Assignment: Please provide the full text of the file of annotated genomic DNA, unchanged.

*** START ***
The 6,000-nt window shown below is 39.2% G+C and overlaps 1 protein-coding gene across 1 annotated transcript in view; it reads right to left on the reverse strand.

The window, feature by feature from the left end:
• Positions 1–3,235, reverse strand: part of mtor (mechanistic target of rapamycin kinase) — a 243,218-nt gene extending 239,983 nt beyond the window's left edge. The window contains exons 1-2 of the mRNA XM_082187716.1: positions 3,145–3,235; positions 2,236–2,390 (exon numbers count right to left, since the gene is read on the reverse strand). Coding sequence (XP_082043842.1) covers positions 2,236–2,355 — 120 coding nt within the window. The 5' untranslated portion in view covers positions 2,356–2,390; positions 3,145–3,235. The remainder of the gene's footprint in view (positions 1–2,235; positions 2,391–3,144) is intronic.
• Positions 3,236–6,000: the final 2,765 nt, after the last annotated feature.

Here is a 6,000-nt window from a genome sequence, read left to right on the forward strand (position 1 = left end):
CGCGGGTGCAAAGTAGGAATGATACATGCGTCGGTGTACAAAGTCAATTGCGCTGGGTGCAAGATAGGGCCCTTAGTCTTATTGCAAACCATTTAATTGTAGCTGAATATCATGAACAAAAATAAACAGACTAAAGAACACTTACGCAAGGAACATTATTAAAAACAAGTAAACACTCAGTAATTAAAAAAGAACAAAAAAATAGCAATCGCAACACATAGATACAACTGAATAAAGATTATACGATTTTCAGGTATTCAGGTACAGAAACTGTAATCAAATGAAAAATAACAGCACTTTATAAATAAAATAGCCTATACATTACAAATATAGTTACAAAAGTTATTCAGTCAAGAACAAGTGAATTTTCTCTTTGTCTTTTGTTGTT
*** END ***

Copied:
The 6,000-nt window shown below is 39.2% G+C and overlaps 1 protein-coding gene across 1 annotated transcript in view; it reads right to left on the reverse strand.

The window, feature by feature from the left end:
• Positions 1–3,235, reverse strand: part of mtor (mechanistic target of rapamycin kinase) — a 243,218-nt gene extending 239,983 nt beyond the window's left edge. The window contains exons 1-2 of the mRNA XM_082187716.1: positions 3,145–3,235; positions 2,236–2,390 (exon numbers count right to left, since the gene is read on the reverse strand). Coding sequence (XP_082043842.1) covers positions 2,236–2,355 — 120 coding nt within the window. The 5' untranslated portion in view covers positions 2,356–2,390; positions 3,145–3,235. The remainder of the gene's footprint in view (positions 1–2,235; positions 2,391–3,144) is intronic.
• Positions 3,236–6,000: the final 2,765 nt, after the last annotated feature.

Here is a 6,000-nt window from a genome sequence, read left to right on the forward strand (position 1 = left end):
CGCGGGTGCAAAGTAGGAATGATACATGCGTCGGTGTACAAAGTCAATTGCGCTGGGTGCAAGATAGGGCCCTTAGTCTTATTGCAAACCATTTAATTGTAGCTGAATATCATGAACAAAAATAAACAGACTAAAGAACACTTACGCAAGGAACATTATTAAAAACAAGTAAACACTCAGTAATTAAAAAAGAACAAAAAAATAGCAATCGCAACACATAGATACAACTGAATAAAGATTATACGATTTTCAGGTATTCAGGTACAGAAACTGTAATCAAATGAAAAATAACAGCACTTTATAAATAAAATAGCCTATACATTACAAATATAGTTACAAAAGTTATTCAGTCAAGAACAAGTGAATTTTCTCTTTGTCTTTTGTTGTT